How do you grow a miracle?
For the record, this is not the question Mr. Neely is looking for when he says everyone in class must answer an important question using the scientific method. But Natalie's botanist mother is suffering from depression, so this is The Question that's important to Natalie. When Mr. Neely suggests that she enter an egg drop competition, Natalie has hope.
Eggs are breakable. Hope is not.
Natalie has a secret plan for the prize money. She's going to fly her mother to see the Cobalt Blue Orchids--flowers that survive against impossible odds. The magical flowers are sure to inspire her mother to love life again. Because when parents are breakable, it's up to kids to save them, right?
There aren't many books for the middle grade group that does what this book does. At it's heart it's a book about family and growing up. Natalie's family is in a crisis. Her mom is sick. But it's not a sickness that involves hospitals, doctors and medicine. It's not the kind of sickness that others understand. Her mom is severely depressed - enough to keep her in bed and away from work. Natalie is coping, on the surface, but deeper down the cracks are forming. As with most kids, she doesn't completely understand what is happening and why. And like what happens a lot - the adults around her think they're helping but they aren't. It's through a science project that Natalie starts to sort through her reaction and understanding of her mother. I liked how the project became the instrument. I think for many kids that would be realistic. They deal with a serious issue through something else.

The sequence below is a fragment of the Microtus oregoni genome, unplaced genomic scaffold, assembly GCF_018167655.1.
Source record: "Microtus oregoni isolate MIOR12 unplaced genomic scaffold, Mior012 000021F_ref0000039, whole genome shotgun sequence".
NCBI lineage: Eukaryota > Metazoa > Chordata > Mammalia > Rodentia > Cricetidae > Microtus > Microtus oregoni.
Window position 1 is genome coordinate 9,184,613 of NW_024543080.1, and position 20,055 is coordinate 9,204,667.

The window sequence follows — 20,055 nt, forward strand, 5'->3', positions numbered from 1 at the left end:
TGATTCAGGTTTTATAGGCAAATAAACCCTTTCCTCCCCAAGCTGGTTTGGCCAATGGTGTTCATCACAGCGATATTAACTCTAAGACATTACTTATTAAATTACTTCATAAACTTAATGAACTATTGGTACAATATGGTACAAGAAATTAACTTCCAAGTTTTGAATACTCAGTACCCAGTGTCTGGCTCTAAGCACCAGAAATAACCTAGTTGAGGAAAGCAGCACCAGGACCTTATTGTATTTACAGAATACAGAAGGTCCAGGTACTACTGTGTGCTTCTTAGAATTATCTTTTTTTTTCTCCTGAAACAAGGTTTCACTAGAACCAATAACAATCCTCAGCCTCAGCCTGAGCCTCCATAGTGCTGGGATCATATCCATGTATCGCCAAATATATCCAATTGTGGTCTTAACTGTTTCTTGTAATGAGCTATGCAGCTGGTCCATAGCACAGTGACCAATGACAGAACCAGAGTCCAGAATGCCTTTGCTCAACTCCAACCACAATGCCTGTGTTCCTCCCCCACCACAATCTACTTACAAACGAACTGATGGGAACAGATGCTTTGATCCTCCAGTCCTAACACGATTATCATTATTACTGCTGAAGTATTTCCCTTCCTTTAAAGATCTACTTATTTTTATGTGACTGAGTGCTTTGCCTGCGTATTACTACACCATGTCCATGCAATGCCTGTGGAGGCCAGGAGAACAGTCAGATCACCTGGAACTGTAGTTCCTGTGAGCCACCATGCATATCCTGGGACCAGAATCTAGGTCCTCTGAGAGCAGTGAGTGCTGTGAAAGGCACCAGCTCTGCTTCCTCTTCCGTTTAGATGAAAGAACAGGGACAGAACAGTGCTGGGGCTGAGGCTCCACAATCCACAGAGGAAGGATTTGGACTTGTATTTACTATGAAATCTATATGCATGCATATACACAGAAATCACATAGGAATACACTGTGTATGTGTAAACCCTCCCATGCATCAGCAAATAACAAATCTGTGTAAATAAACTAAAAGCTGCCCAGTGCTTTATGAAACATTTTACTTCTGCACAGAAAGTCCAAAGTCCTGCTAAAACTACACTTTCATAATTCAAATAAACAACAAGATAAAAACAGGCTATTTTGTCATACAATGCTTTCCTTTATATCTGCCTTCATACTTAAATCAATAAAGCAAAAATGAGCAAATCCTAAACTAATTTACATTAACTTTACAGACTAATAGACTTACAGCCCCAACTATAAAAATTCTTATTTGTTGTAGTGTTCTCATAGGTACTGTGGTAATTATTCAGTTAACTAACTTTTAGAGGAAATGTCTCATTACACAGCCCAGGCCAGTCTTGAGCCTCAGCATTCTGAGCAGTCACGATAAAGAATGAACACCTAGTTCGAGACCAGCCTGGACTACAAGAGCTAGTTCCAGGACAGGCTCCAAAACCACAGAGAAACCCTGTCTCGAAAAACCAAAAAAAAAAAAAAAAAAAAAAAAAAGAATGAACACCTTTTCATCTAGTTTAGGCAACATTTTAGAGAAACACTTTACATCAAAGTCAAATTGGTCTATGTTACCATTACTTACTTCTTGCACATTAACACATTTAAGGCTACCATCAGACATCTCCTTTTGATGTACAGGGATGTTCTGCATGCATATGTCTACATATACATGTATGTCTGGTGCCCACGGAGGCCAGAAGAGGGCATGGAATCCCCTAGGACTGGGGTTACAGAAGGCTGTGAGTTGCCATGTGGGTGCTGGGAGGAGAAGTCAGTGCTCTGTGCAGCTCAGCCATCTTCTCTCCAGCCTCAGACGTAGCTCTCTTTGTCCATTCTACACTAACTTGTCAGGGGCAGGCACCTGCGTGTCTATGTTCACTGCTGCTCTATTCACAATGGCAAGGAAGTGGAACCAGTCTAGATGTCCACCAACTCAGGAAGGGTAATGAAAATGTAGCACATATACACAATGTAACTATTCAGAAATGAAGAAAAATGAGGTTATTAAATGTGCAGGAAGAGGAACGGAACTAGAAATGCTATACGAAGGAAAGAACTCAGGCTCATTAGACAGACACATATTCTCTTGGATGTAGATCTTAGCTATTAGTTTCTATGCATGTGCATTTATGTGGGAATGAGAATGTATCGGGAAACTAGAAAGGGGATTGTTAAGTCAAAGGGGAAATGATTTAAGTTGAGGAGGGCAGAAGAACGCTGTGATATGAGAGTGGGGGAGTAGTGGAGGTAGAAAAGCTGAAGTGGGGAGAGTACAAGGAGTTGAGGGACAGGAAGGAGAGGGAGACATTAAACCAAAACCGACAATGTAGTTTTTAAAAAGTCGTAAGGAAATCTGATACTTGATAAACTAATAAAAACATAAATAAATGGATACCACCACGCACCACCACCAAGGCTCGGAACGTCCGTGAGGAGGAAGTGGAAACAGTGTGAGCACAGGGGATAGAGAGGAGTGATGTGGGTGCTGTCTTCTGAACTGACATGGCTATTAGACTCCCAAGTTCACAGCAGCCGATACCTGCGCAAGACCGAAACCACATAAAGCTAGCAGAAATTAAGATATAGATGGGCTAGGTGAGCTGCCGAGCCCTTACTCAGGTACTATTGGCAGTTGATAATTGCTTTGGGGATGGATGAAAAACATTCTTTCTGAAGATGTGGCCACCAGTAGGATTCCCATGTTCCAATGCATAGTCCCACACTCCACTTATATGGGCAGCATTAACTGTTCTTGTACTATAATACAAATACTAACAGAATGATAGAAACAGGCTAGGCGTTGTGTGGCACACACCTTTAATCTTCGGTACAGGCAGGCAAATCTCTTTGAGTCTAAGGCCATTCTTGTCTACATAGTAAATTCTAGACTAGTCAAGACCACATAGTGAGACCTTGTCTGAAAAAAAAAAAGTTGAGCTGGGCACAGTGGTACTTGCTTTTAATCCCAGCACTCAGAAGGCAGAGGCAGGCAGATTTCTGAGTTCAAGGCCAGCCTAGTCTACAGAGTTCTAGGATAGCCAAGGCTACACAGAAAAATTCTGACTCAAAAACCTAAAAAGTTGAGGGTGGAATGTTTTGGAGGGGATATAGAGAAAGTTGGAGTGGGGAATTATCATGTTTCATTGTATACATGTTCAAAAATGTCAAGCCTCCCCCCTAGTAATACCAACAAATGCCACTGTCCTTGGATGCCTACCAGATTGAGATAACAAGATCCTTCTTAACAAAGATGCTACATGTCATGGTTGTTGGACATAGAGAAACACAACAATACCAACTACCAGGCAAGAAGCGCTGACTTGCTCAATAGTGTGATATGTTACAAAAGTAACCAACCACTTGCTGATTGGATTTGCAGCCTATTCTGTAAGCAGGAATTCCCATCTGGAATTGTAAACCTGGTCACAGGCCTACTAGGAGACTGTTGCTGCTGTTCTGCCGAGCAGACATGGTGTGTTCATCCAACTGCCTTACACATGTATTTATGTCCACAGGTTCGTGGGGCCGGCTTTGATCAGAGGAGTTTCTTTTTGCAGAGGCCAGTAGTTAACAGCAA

I liked Natalie. Her reaction to things seemed realistic for the most part. I do wonder if, as a 7th grader, if she would've went a bit more snarky. But I do know that many 7th graders would be just like her. I also liked how she didn't back away from everything and ignore it. She found ways to deal whether that was through her science notebook or outright saying something to her dad. She failed, struggled but stubbornly dug in. I liked that.
The ending was good. I felt it ended on a positive note, but not everything was sunshine and flowers. It wasn't unrealistic. You knew there was hope for Natalie and her family, but you also knew it wasn't going to be an easy road.
Library Thoughts: I would get this for the media center. I think more kids are see depression in their family or the families of their friends, so I think it's an important topic to represent.
Final Thought: Shows in a simple way how depression affects a family in a realistic way that would be good for middle schoolers.
About the author
TAE KELLER grew up in Honolulu, where she wrote stories, ate Spam musubis, and participated in her school’s egg drop competition. (She did not win.) After graduating from Bryn Mawr College, she moved to New York City to work in publishing, and she now has a very stubborn Yorkie and a multitude of books as roommates.